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Does the term “fur baby” resonate with you? If so, then it should come as no surprise that pet parents are spending increasingly more money on pet care.

Even if “fur baby” is not a term of endearment that you bestow upon your pet, chances are good that you have made a serious and significant financial investment in your pet.

Many of us consider our pets to be bona fide members of our families. Our pets’ health and well-being are often just as important as our own health and wellness, and we’ve shown that through what we spend to keep them happy and healthy.

The Dollars and Cents of Pet Health

The American Pet Products Association (APPA), which promotes responsible pet care, conducts consumer research and reports information on pet ownership rates, pet care trends, and what pet parents spend on animal care.

From 1994 to 2017, the amount we spent on our pets increased by 400 percent, from $17 billion to nearly $70 billion; that number is expected to keep rising.

According to the APPA, in 2017, the most recent year for which data are available, pet parents spent $29 billion on food, $17 billion on veterinary care, and $15 billion on pet supplies and over-the-counter medicine.

In 2018, the financial company TD Ameritrade surveyed 1,139 millennials to learn more about how they feel about their pets and how much money they spend on pet care. Here are key findings from that survey:

  • Millennials spend an average of $1,285 per year on their dogs and $915 per year on their cats.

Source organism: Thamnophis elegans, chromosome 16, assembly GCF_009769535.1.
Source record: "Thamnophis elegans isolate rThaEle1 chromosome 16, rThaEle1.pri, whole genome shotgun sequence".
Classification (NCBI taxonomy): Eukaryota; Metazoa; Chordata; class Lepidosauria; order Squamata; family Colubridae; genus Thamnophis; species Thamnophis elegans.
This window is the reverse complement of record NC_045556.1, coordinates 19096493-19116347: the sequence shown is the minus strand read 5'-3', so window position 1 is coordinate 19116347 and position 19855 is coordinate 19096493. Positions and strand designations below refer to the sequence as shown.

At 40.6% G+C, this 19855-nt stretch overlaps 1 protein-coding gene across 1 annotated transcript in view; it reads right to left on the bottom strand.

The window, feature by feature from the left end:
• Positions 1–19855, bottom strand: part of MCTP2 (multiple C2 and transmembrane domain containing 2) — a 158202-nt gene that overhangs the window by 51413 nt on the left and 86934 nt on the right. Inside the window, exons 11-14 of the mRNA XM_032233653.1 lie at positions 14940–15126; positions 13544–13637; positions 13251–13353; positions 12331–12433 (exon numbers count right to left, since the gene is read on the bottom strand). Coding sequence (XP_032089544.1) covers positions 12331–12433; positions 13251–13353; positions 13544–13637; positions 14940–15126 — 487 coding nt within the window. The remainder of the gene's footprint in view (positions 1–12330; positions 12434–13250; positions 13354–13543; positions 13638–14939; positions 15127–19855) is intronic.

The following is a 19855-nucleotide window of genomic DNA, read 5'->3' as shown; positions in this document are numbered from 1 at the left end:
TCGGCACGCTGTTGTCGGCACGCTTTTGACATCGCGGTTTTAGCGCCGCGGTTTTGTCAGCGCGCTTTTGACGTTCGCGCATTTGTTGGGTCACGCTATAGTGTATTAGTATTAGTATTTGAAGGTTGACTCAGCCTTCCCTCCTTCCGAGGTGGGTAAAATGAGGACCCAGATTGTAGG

• 68 percent of millennials would take leave from work to care for a new pet if their employers allowed it.

  • Millennials generally expect to spend more on their pet’s health care than on their own.

  • 67 percent of millennials refer to their pets as “fur babies.”

Amazingly, spending on pet care appears to even be recession-proof. Data collected from the Bureau of Labor Statistics indicated that, during the Great Recession of the late 2000s, pet care spending managed to hold steady, despite the heavy financial toll that many Americans suffered during that time.

What’s My Take?

My goal for mentioning these studies was not to bore with you a bunch of data and statistics. Rather, I wanted to highlight these studies to show that pet parents are invested in taking care of their beloved animals.

Of course, pet parents spend on more than just the necessities of pet care. Some pet parents might splurge on outfits for their pet (doggy bikinis, anyone?) or treat their dog to a stay at a luxurious dog boarding house. Other pet parents might gladly spend money on a pet psychic (not my personal choice, but to each their own).

So, even though pet parents may occasionally indulge their pets simply because they can, I truly believe that they are also more committed to providing top-notch pet care. If you see your pet as a member of your family, you will care about them deeply and will likely be willing to spend more to ensure that they are properly cared for.

A discussion on pet health spending would be incomplete without at least a mention of pet insurance. There is no getting around the fact that our pets can be quite expensive to care for; a routine trip to the veterinary office can easily cost $100 or more. Pet insurance can be an excellent way to offset the high costs of caring for our pets throughout their lifetimes.

Overall, I am encouraged by the increasing levels of care that pet parents show toward their pets. You might want to hold off on ordering that doggy bathing suit, though.

By: JoAnna Pendergrass, DVM

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